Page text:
• Prognosis
      • Splenomegaly Usually Begins to Decrease by the 3rd Week of Disease
      • Mortality from Splenic Rupture is Rare
  • Splenic Infarction (see Splenic Infarction)
    • Epidemiology
      • Splenic Infarction May Occur in Some Cases (J Emerg Med, 2016) [MEDLINE]
    • Clinical
      • May Be Noted Incidentally or May Manifest with Abdominal Pain (see Abdominal Pain)

Neurologic Manifestations

  • General Comments
    • Neurologic Manifestations Occur 2-4 wks After the Initial Symptom Onset
  • Alice in Wonderland Syndrome
    • Epidemiology
      • XXX
    • Clinical
      • Distortions of Visual Perception, Body Image, and/or Experience of Time
  • Aseptic Meningitis (see Meningitis)
  • Encephalomyelitis
  • Facial Nerve Palsy (see xxxx)
  • Fatigue/Malaise (see Fatigue)
    • Epidemiology
      • Fatigue Occurs in 90-100% of Cases
  • Guillain-Barre Syndrome (see Guillain-Barre Syndrome)
  • Headache (see Headache)
    • Epidemiology
      • Headache Occurs in 40-70% of Cases
  • Meningoencephalitis (see Meningitis and Encephalitis)
  • Optic Neuritis (see Optic Neuritis)
    • Epidemiology
      • While an Association Between Infectious Mononucleosis and Multiple Sclerosis Has Been Described, a True Association is Unclear
  • Other Cranial Nerve Palsies (see xxxx)
  • Peripheral Neuritis (see Peripheral Neuropathy)
  • Photophobia (see Photophobia)
    • Epidemiology
      • Photophobia Occurs in 5-10% of Cases
  • Transverse Myelitis (see Transverse Myelitis)

Ophthalmologic Manifestations

  • Ocular Muscle Pain
    • Epidemiology
      • Ocular Muscle Pain Occurs in 10-20% of Cases
  • Periorbital Edema (see xxxx)
    • Epidemiology
      • Periorbital Edema Occurs in 25-40% of Cases

Otolaryngologic Manifestations

  • Cervical Lymphadenopathy (see Lymphadenopathy)
    • Epidemiology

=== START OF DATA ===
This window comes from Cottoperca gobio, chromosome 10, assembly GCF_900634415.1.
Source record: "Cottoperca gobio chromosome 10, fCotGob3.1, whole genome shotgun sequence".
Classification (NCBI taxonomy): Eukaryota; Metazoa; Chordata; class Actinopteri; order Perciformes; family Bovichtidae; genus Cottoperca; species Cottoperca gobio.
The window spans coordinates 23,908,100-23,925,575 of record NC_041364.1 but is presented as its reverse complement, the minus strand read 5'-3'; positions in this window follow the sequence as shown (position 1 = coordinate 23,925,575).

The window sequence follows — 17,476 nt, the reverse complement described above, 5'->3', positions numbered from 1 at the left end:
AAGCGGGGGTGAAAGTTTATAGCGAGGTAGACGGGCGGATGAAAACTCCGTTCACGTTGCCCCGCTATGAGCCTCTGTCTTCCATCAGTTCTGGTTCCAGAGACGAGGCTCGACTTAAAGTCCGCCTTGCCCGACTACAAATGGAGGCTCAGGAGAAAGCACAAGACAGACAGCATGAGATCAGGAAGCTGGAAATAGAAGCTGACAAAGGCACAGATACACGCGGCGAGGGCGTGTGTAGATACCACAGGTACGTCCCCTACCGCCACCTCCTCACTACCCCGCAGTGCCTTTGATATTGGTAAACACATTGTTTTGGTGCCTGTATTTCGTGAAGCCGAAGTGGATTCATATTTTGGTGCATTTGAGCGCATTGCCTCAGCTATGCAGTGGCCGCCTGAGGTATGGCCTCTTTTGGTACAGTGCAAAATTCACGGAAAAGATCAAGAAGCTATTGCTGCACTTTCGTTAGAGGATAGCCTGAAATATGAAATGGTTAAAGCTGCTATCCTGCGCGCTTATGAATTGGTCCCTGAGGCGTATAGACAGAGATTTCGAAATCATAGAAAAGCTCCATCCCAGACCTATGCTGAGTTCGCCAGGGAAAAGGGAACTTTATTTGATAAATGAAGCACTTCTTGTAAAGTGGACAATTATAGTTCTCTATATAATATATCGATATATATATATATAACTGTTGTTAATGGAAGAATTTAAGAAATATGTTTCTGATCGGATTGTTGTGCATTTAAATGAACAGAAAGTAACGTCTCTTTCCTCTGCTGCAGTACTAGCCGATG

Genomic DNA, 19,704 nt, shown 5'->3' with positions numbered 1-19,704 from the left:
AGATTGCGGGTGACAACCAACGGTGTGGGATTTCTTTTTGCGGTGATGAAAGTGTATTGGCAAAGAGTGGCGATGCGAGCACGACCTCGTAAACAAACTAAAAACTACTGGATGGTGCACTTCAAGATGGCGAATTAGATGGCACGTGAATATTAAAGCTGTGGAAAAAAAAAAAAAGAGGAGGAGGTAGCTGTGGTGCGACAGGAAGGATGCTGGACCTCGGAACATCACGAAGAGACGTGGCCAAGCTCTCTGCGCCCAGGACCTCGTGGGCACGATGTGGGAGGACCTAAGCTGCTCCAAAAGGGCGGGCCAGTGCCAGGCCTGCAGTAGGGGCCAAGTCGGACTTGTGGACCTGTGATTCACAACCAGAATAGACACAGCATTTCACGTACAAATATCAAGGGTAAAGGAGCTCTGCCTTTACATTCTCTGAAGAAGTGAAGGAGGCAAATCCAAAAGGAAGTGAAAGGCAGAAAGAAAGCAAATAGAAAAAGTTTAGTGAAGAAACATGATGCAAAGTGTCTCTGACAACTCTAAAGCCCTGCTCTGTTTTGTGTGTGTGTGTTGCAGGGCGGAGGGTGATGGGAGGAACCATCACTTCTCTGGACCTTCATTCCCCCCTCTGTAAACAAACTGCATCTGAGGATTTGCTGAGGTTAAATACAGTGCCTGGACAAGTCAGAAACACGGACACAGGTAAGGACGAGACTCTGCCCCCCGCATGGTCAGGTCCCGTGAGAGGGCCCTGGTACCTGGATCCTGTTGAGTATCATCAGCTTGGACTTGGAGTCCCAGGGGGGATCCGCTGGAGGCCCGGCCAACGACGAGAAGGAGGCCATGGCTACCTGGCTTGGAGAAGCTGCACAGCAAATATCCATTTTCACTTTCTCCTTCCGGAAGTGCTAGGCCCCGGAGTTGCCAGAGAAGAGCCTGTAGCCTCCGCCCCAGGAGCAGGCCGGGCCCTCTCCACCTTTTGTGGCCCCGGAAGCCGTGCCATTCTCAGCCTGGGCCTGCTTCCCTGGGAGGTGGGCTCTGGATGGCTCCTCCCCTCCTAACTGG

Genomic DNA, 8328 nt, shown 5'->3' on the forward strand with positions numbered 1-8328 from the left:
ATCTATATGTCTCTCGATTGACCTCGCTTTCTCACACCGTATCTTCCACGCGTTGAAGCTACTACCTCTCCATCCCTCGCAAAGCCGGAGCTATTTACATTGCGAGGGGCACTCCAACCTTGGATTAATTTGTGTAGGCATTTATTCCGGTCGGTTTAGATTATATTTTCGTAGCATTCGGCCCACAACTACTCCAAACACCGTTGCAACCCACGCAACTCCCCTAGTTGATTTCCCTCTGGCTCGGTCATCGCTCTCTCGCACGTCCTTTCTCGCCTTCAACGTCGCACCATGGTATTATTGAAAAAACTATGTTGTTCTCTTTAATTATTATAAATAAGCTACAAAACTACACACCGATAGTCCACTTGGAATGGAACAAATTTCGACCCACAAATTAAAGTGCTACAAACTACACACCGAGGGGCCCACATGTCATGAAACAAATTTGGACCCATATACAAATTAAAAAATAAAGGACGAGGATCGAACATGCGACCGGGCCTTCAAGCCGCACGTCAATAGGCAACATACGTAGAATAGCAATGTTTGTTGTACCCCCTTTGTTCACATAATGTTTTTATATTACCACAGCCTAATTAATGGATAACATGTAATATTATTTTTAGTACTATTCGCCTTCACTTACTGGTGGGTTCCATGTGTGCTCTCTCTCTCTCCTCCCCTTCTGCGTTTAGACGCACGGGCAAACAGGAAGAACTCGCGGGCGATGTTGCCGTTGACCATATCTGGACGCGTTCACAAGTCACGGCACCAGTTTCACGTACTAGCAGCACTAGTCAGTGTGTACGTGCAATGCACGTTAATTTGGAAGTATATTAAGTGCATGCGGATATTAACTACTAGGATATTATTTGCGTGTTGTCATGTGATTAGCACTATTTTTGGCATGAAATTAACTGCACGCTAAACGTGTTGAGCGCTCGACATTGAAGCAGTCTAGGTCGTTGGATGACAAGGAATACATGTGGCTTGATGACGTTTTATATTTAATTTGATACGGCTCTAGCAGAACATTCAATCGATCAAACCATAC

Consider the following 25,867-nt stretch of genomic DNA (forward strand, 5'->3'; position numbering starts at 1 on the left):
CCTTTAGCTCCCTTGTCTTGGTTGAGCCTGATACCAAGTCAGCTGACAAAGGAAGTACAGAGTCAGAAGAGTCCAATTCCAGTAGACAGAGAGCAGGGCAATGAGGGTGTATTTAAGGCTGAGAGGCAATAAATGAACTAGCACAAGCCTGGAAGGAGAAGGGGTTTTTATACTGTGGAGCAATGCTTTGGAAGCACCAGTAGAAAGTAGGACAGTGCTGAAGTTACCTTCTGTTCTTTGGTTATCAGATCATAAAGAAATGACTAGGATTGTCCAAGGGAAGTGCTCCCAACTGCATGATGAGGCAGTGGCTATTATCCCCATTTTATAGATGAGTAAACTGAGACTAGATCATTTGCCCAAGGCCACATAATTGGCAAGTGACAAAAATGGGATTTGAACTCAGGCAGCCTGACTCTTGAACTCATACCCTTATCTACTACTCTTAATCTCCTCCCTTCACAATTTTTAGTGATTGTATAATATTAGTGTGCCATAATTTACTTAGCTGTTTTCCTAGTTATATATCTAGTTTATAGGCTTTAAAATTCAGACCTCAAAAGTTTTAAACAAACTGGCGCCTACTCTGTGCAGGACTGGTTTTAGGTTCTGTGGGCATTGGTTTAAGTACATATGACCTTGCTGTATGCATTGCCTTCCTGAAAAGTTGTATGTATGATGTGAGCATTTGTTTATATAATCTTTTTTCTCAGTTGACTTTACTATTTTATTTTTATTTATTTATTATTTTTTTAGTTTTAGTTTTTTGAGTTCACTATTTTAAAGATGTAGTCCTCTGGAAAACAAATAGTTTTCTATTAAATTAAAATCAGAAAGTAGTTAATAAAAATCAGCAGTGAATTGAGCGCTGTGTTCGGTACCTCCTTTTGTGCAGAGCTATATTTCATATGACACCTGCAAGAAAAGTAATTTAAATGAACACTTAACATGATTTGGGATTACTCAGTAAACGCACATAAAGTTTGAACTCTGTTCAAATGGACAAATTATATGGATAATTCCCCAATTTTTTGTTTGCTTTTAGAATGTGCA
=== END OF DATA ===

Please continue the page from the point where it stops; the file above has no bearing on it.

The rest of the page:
• Lymphadenopathy Occurs in 100% of Cases (Prim Care, 1975) [MEDLINE] (J Am Board Fam Pract, 2001) [MEDLINE]
    • Clinical
      • Lymphadenopathy is Typically symmetric and more commonly involves the posterior cervical and posterior auricular nodes than the anterior chains
      • The posterior cervical nodes are deep to the sternocleidomastoid muscles and must be carefully palpated
      • The nodes may be large and moderately tender
      • Lymphadenopathy may also become more generalized, which distinguishes IM from other causes of pharyngitis (Ann Intern Med, 1982) [MEDLINE]
      • Lymphadenopathy peaks in the first week and then gradually subsides over two to three weeks
  • Palatal Enanthem
    • Epidemiology
      • Palatal Enanthem Occurs in 25-35% of Cases
  • Pharyngitis (see Pharyngitis)
    • Epidemiology
      • Pharyngitis Occurs in 80-85% of Cases (Prim Care, 1975) [MEDLINE] (J Am Board Fam Pract, 2001) [MEDLINE]
    • Clinical
      • Sore Throat/Dysphagia
      • Tonsillar Exudates (may appear white, gray-green, or even necrotic)
      • Palatal petechiae with streaky hemorrhages and blotchy red macules are occasionally present (this finding may also be seen in patients with streptococcal pharyngitis)
      • May Rarely Be Complicated by peritonsillar abscess or airway occlusion secondary to edema of the soft palate and tonsils (Ir Med J, 1999) [MEDLINE]
  • Rhinitis (see xxxx)
    • Epidemiology
      • Rhinitis Occurs in 10-25% of Cases

Pulmonary Manifestations

  • Cough (see xxxx)
    • Epidemiology
      • Cough Occurs in 30-50% of Cases
  • Pleural Effusion (see xxxx)
    • Epidemiology
      • Case Reports
        • Case Reported with Small Bilateral Pleural Effusions (with No Pleural Chemistry Obtained), Associated with Ascites (Lancet, 2003) [MEDLINE]
  • Pneumonia (see Community-Acquired Pneumonia)
    • Epidemiology
      • Case Reports (Lancet, 2003) [MEDLINE]
      • Occurs in <3% of Cases

Renal/Genitourinary Manifestations